Extension of Deep Seabed Exploration Licenses: Response to Comments, 81529-81531 [2015-32889]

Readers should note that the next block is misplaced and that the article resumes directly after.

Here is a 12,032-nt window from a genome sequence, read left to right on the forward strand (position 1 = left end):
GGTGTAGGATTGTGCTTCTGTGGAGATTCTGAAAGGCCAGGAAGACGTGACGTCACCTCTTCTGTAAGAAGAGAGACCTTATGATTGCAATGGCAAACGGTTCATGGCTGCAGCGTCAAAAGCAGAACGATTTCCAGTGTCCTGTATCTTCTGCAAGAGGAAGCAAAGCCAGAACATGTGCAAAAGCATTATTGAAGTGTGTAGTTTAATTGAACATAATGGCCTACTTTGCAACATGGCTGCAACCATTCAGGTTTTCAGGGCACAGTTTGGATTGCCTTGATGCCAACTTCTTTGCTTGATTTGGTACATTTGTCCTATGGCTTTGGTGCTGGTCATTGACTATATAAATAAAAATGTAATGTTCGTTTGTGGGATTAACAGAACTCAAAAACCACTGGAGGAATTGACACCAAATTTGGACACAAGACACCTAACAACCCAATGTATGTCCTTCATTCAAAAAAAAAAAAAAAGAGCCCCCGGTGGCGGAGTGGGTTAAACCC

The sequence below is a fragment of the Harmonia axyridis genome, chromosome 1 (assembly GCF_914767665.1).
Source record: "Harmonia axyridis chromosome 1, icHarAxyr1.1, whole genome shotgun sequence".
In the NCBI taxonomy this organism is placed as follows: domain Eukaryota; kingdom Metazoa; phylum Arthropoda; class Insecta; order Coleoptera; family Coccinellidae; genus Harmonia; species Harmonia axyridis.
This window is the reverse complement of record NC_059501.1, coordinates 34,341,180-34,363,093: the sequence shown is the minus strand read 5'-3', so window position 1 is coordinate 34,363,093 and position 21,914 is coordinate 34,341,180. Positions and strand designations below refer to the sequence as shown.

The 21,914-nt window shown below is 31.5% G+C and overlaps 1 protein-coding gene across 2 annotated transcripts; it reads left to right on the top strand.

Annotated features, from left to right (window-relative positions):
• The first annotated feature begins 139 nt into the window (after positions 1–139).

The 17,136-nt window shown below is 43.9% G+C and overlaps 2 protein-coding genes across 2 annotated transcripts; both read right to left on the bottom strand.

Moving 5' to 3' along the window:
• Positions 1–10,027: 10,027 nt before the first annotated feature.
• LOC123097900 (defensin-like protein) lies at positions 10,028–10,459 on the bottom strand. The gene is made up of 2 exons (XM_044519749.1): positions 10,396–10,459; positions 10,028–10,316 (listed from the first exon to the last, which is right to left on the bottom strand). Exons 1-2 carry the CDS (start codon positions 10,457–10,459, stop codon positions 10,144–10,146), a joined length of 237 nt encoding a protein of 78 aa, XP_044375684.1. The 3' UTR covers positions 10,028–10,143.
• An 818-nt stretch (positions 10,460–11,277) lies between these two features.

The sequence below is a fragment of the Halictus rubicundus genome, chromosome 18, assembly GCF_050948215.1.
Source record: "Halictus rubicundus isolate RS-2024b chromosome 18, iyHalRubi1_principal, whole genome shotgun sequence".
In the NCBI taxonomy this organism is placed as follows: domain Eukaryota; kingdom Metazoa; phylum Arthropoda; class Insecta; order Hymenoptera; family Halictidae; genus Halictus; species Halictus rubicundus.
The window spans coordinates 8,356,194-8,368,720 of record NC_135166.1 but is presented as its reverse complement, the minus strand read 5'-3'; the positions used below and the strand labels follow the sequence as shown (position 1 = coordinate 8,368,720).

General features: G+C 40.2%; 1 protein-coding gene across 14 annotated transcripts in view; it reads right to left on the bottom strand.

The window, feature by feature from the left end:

Download as PDF Federal Register / Vol. 80, No. 250 / Wednesday, December 30, 2015 / Notices prohibited from using trawl nets with codend mesh smaller than 5.0-inches in diameter. The Council has developed a range of alternatives for potential modifications to the GRA boundaries. The APs will provide feedback on those alternatives and may propose additional alternatives. More information, including a detailed agenda can be found at: www.mamfc.org. Special Accommodations The meeting is physically accessible to people with disabilities. Requests for sign language interpretation or other auxiliary aid should be directed to M. Jan Saunders, (302) 526–5251, at least 5 days prior to the meeting date. Dated: December 24, 2015. Tracey L. Thompson, Acting Deputy Director, Office of Sustainable Fisheries, National Marine Fisheries Service. [FR Doc. 2015–32866 Filed 12–29–15; 8:45 am] that is not bound by 75% of FMSY; comment on draft terms of reference for a 2016 benchmark stock assessment for witch flounder; receive an update on groundfish catch advice project; receive an update on the Council risk policy working group including an overview of current control rules. They will discuss other business as needed. Although non-emergency issues not contained in this agenda may come before this group for discussion, those issues may not be the subject of formal action during this meeting. Action will be restricted to those issues specifically listed in this notice and any issues arising after publication of this notice that require emergency action under section 305(c) of the Magnuson-Stevens Act, provided the public has been notified of the Council’s intent to take final action to address the emergency. Special Accommodations This meeting is physically accessible to people with disabilities. Requests for sign language interpretation or other auxiliary aids should be directed to Thomas A. Nies, Executive Director, at (978) 465–0492, at least 5 days prior to the meeting date. BILLING CODE 3510–22–P DEPARTMENT OF COMMERCE National Oceanic and Atmospheric Administration New England Fishery Management Council; Public Meeting Authority: 16 U.S.C. 1801 et seq. National Marine Fisheries Service (NMFS), National Oceanic and Atmospheric Administration (NOAA), Commerce. ACTION: Notice; public meeting. AGENCY: The New England Fishery Management Council (Council) is scheduling a public meeting of its Scientific & Statistical Committee to consider actions affecting New England fisheries in the exclusive economic zone (EEZ). Recommendations from this group will be brought to the full Council for formal consideration and action, if appropriate. DATES: This meeting will be held on Wednesday, January 20, 2016 beginning at 9 a.m. ADDRESSES: The meeting will be held at the Hilton Garden Inn, Boston Logan, 100 Boardman Street, Boston, MA 02128; phone: (617) 567–6789. Council address: New England Fishery Management Council, 50 Water Street, Mill 2, Newburyport, MA 01950. FOR FURTHER INFORMATION CONTACT: Thomas A. Nies, Executive Director, New England Fishery Management Council; telephone: (978) 465–0492. SUPPLEMENTARY INFORMATION: Dated: December 24, 2015. Tracey L. Thompson, Acting Deputy Director, Office of Sustainable Fisheries, National Marine Fisheries Service. [FR Doc. 2015–32867 Filed 12–29–15; 8:45 am] BILLING CODE 3510–22–P mstockstill on DSK4VPTVN1PROD with NOTICES SUMMARY: Agenda The SSC will meet to: Consider identifying an ABC for witch flounder VerDate Sep<11>2014 17:59 Dec 29, 2015 Jkt 238001 DEPARTMENT OF COMMERCE National Oceanic and Atmospheric Administration Extension of Deep Seabed Exploration Licenses: Response to Comments Office for Coastal Management, National Ocean Service, National Oceanic and Atmospheric Administration (NOAA), Department of Commerce. ACTION: Response to comments. AGENCY: Due to a clerical error, comments submitted by the Center for Biological Diversity on a requested extension of Deep Seabed Hard Mineral Resources Act exploration licenses were not considered until after the licenses were extended. After reviewing and considering those comments, NOAA has found that they provide no basis for reconsidering the requested license extensions or revising the now-extended licenses. FOR FURTHER INFORMATION CONTACT: Contact Kerry Kehoe, Office for Coastal SUMMARY: PO 00000 Frm 00023 Fmt 4703 Sfmt 4703 81529 Management, National Ocean Service, 301–563–1151, kerry.kehoe@noaa.gov. SUPPLEMENTARY INFORMATION: On February 28, 2012, the National Oceanic and Atmospheric Administration published a notice in the Federal Register advising the public of a request from Lockheed Martin Corporation (Lockheed Martin) to extend its two deep seabed mining exploration licenses (USA–1 and USA–4) issued under the Deep Seabed Hard Mineral Resources Act (DSHMRA). See 77 FR 12245. Comments on the proposed extensions were requested at that time. Following the February 28, 2012, Notice, NOAA published a second notice in the Federal Register announcing the extension of Licenses USA–1 and USA– 4 through 2017, and discussing several comments received on the extensions. See 77 FR 40586 (July 10, 2012). Comments submitted by the Center for Biological Diversity (CBD), however, were not discussed in the July 10, 2012, notice. The CBD comments were received by NOAA but, due to a clerical error, the comments were not routed to the license extension reviewers who were unaware of CBD’s comments until after an inquiry was received from CBD following the July 10, 2012, publication of the extension notice. Upon review and consideration of CBD’s comments, NOAA determined that the extension of the exploration licenses should stand without modification as CBD’s comments were based on a misunderstanding of the nature and scope of the license extensions. Following the discovery of CBD’s comments, the relevant Staff from NOAA discussed the substance of the comments with CBD and described why CBD’s concerns as articulated in the comments were not relevant to the USA–1 and USA–4 license extensions. In addition, NOAA is now publishing a response to the CBD comments to address any public misconceptions about the extension of the deep seabed mining exploration Licenses USA–1 and USA–4. General Response to the CBD Comments The CBD comments pertain to activities not presently authorized pursuant to the license extensions. Instead, the CBD comments are relevant to at-sea exploration activities that, if pursued, would first require additional NOAA approvals. See 77 FR 12246. As discussed below, the extension of the Lockheed Martin exploration licenses merely serves to preserve the legal status and any domestic and international priority of rights that E:\FR\FM\30DEN1.SGM 30DEN1 mstockstill on DSK4VPTVN1PROD with NOTICES 81530 Federal Register / Vol. 80, No. 250 / Wednesday, December 30, 2015 / Notices Licenses USA–1 and USA–4 may confer. As part of Lockheed Martin’s request to extend the USA–1 and USA–4 exploration licenses, it submitted a twophase exploration plan. This twophased plan is consistent with all the previous exploration plans submitted since the issuance of these licenses. Phase I is a preparatory stage which includes activities for which no license would be required. Phase II includes activities for which an exploration license may be required. The current exploration plan includes statements anticipating that actual exploration activities might be conducted under Phase II during the requested five-year extension; however, those statements are qualified. Lockheed Martin has stated that before it will conduct at-sea activities requiring an exploration license (i.e., Phase II activities), international security of tenure must first be obtained.1 In order for this to occur, the United States must first accede to the Law of the Sea Convention. The United States Department of State, in commenting on the requested license extension, stated its view that for Lockheed Martin to proceed with exploration activities without international recognition would be a violation of the terms, conditions and restrictions of its license. In the July 10, 2012, Federal Register notice for the issuance of the extension for the explorations licenses, NOAA acknowledged and accepted the Department of State’s position. See 77 FR 12246. Lockheed Martin also provided NOAA written confirmation that no atsea exploration activities, which would require a license, would be conducted without additional authorization from NOAA. Such authorization would, at that time, be subject to all necessary environmental reviews. Although Lockheed Martin may ultimately conduct at-sea exploration activities pursuant to the USA–1 and USA–4 licenses, such activities would require additional environmental review and NOAA authorization before commencement of such exploration pursuant to these licenses. Accordingly, upon review and consideration of the CBD comments, NOAA has found that the extension of the deep seabed mining exploration licenses should stand without modification. NOAA’s specific 1 Lockheed Martin has also stated that the market price of metals would need to increase and stabilize to make the deep sea recovery of such materials commercial viable. VerDate Sep<11>2014 17:59 Dec 29, 2015 Jkt 238001 responses to the CBD comments are provided below. Response to CBD Comments Comment 1: NOAA cannot extend the licenses or approve the exploration plan unless it fully complies with the environmental review provisions of the National Environmental Policy Act (NEPA) through the preparation of an environmental assessment or environmental impact statement which includes a full analysis of the impact of direct, indirect and cumulative effects; alternatives; and mitigation measures for the action, along with an opportunity for public review and comment. It is inadequate for NOAA to rely on any prior NEPA analysis as there is significant new information about the impacts of offshore mineral exploration. While tiering to a previous environmental assessment (EA) or environmental impact statement (EIS) may be useful in complying with NEPA, it does not eliminate the need to analyze the impacts of site specific actions. Response: NOAA disagrees that the Agency has failed to fully comply with the requirements of NEPA. NOAA has prepared a programmatic EIS in connection with potential deep ocean mining activities.2 In addition, an EIS was prepared for USA–1 and USA– 4 3 at the time of issuance and an updated environmental assessment was prepared in 1989 for the licenses.4 When USA–4 was transferred to Lockheed Martin Company in 1994, an additional environmental impact statement was prepared that noted that the EIS was only being prepared to meet the requirements of DSHMRA to prepare an EIS, and not those of NEPA as the transfer of the license would not have significant environmental impacts.5 2 The programmatic EIS was prepared in 1981 which described the results of the Deep Ocean Mining Environmental Study (DOMES), a five-year project designed to examine potential effects of nodule mining. The review covered both exploration and commercial recovery authorizations; however, it only assessed the environmental impacts from first generation mining activities with the belief that there would be a need for further assessments as the industry developed and evolved. The PEIS found that data collection activities for assessing resources and determining seafloor characteristics presented no threat of significant adverse effects on the environment. U.S. Dept. of Commerce, NOAA, Deep Seabed Mining: Final Programmatic Environmental Impact Statement, Sept. 1981. 3 U.S. Dept. of Commerce, NOAA, Deep Seabed Mining: Final Environmental Impact Statement, July 1984. 4 U.S. Department of Commerce, NOAA, Deep Seabed Mining: An Updated Environmental Assessment of NOAA Deep Seabed Mining Licensees’ Exploration Plans, Jan. 1989. 5 U.S. Dept. of Commerce, NOAA, Deep Seabed Mining: Final Environmental Impact Statement, November 1994. PO 00000 Frm 00024 Fmt 4703 Sfmt 4703 With respect to the instant license extensions, NOAA considered its environmental compliance obligations and determined that, in order for the Agency to conduct an environmental review, there must first be a proposed activity to review. As discussed above, there is no action triggered or authorized pursuant to the USA–1 and USA–4 license extensions that has the potential to significantly affect the environment. The extensions merely preserve any domestic or international priority of rights the licenses may confer. Lockheed Martin’s revised exploration plan associated with the license extensions, which like each other exploration plan submitted for these licenses, has two phases with the first being preparatory land-side activities that do not require any authorizations and the second including actual at-sea exploration activities. Lockheed Martin has noted that its Phase II activities are contingent upon a U.S. accession to the Law of the Sea Convention and a substantial increase in the market prices for metals; two events which have not occurred and are not likely to occur prior to the end of the current term of the licenses. Should Lockheed Martin decide to conduct any Phase II, at-sea exploration in connection with USA–1 or USA–4, the terms of the licenses require additional authorizations from NOAA and other federal reviewing agencies prior to the commencement of any such activities. Given the phased nature of these licenses and the uncertainty associated with possible commencement of Phase II activities, NOAA believes it would be premature at this stage to conduct the types of environmental reviews suggested by commenter. Lockheed Martin has not detailed the specific location(s) within the licensed exploration areas where any future atsea activities would be conducted. The company has also not detailed the specifics of any exploration techniques, equipment or intensity. Absent this type of information, any environmental review conducted by NOAA would be speculative at best. Instead, NOAA believes that environmental reviews, including those that may be required under NEPA, are appropriate once Lockheed Martin has decided to pursue NOAA authorization for Phase II activities. Such environmental review will be subject to public review and comment, and NOAA encourages CBD to participate in that process should Lockheed Martin seek approval for Phase II activities. Comment 2: The extension is an action that must comply with the Endangered Species Act, Marine E:\FR\FM\30DEN1.SGM 30DEN1 mstockstill on DSK4VPTVN1PROD with NOTICES Federal Register / Vol. 80, No. 250 / Wednesday, December 30, 2015 / Notices Mammal Protection Act and Migratory Bird Treaty Act. Response: NOAA disagrees. As described in the response to comment 1 above, no action is presently triggered or authorized pursuant to the USA–1 and USA–4 license extensions that has the potential to affect protected species under the cited statutes. As such, NOAA is unaware of, and commenter has not identified, any outstanding obligations with respect to these statutes. Comment 3. The initial phase of the application at issue here will be comprised of surveys and other activities in preparation for mining. These exploratory surveys have significant environmental impacts including acoustic impacts from the use of seismic survey airguns, mining and lighting impacts. Deepsea [sic] mining also generates waste, noise, fuel or other spills, vessel traffic, sediment plumes, habitat disturbance and destruction, and water quality problems. The license should be denied because it is untenable for NOAA to make a finding that the exploration proposed in the application cannot reasonably be expected to result in significant adverse effect [sic] on the quality of the environment as required for issuing a license under 15 CFR 970.506. Any license should be conditioned on measures that avoid these environmental impacts. Response: NOAA disagrees. Contrary to the assertion of the commenter, the current license extensions do not authorize the at-sea activities described in the comments. The requested license extensions only extend the term of the licenses and do not authorize the types of at-sea exploration activities cited by commenter. Indeed, conducting such activities may be unnecessary as Lockheed Martin stands in a unique position as a pre-enactment explorer (i.e., the company conducted its exploration activities including the acquisition of manganese nodules from the seafloor for assay purposes prior to the enactment of the DSHMRA). When USA–4 was transferred to Lockheed Martin in 1994 following the relinquishment of the license from the consortium led by Kennecott Corporation, Lockheed Martin’s request for the transfer of the license stated that the company had no plans to conduct at-sea exploration activities since it already had conducted sufficient exploration prior to the enactment of DSHMRA. As noted above, when and if Lockheed Martin decides to seek authorization to commence Phase II activities, such authorization will trigger appropriate review of the environmental impacts associated with the proposed at-sea exploration activities. VerDate Sep<11>2014 17:59 Dec 29, 2015 Jkt 238001 The CBD comments also contain an extensive discussion of the impacts of airguns used to conduct seismic surveys. No such activities have been proposed, let alone authorized. Additionally, throughout the CBD comments the impacts of mining of the deep seabed are also discussed. Mining has not been authorized nor proposed. DSHMRA establishes a licensing requirement for exploration activities and a separate permit requirement for commercial recovery (i.e., mining). Both exploration licenses expressly prohibit the licensee from even testing mining equipment without receiving further authorization from NOAA. To date, no such authorizations have ever been requested. Federal Domestic Assistance Catalog 11.419 Coastal Zone Management Program Administration. Dated: December 22, 2015. Christopher C. Cartwright, Associate Assistant Administrator for Management and CFO/CAO, Ocean Services and Coastal Zone Management, National Oceanic and Atmospheric Administration. [FR Doc. 2015–32889 Filed 12–29–15; 8:45 am] BILLING CODE 3510–08–P DEPARTMENT OF DEFENSE Office of the Secretary [Docket ID: DoD–2015–OS–0142] Proposed Collection; Comment Request Defense Logistics Agency, DoD. Notice. AGENCY: ACTION: In compliance with the Paperwork Reduction Act of 1995, the Defense Logistics Agency announces a proposed public information collection and seeks public comment on the provisions thereof. Comments are invited on: (a) Whether the proposed collection of information is necessary for the proper performance of the functions of the agency, including whether the information shall have practical utility; (b) the accuracy of the agency’s estimate of the burden of the proposed information collection; (c) ways to enhance the quality, utility, and clarity of the information to be collected; and (d) ways to minimize the burden of the information collection on respondents, including through the use of automated collection techniques or other forms of information technology. DATES: Consideration will be given to all comments received by February 29, 2016. SUMMARY: PO 00000 Frm 00025 Fmt 4703 Sfmt 4703 81531 You may submit comments, identified by docket number and title, by any of the following methods: • Federal eRulemaking Portal: http:// www.regulations.gov. Follow the instructions for submitting comments. • Mail: Department of Defense, Office of the Deputy Chief Management Officer, Directorate of Oversight and Compliance, Regulatory and Audit Matters Office, 9010 Defense Pentagon, Washington, DC 20301–9010. Instructions: All submissions received must include the agency name, docket number and title for this Federal Register document. The general policy for comments and other submissions from members of the public is to make these submissions available for public viewing on the Internet at http:// www.regulations.gov as they are received without change, including any personal identifiers or contact information. Any associated form(s) for this collection may be located within this same electronic docket and downloaded for review/testing. Follow the instructions at http:// www.regulations.gov for submitting comments. Please submit comments on any given form identified by docket number, form number, and title. FOR FURTHER INFORMATION CONTACT: To request more information on this proposed information collection or to obtain a copy of the proposal and associated collection instruments, please write to the Defense Logistics Agency, ATTN: Joint Contingency and Expeditionary Services (JCXS) Program Management Office (PMO), 4800 Mark Center Drive, Alexandria, VA 22350; or call (571) 372–3593. SUPPLEMENTARY INFORMATION: Title; Associated Form; and OMB Number: Joint Contingency Contracting System (JCCS); OMB 0704–XXXX. Needs and Uses: The information collection requirement is necessary to evaluate vendors for possible approval or acceptance to do business with and have access to U.S. military installations around the world. JCCS is a module of the Joint Contingency and Expeditionary Services (JCXS). JCXS is the DoD’s agile, responsive, and global provider of Joint expeditionary acquisition business solutions that fulfill mission-critical requirements while supporting interagency collaboration—to include, but not limited to, contracting, finance, spend analysis, contract close-out, staffing, strategic sourcing, and reporting. As an integral component of JCXS, JCCS was designed to register foreign vendors for work with the U.S. ADDRESSES: E:\FR\FM\30DEN1.SGM 30DEN1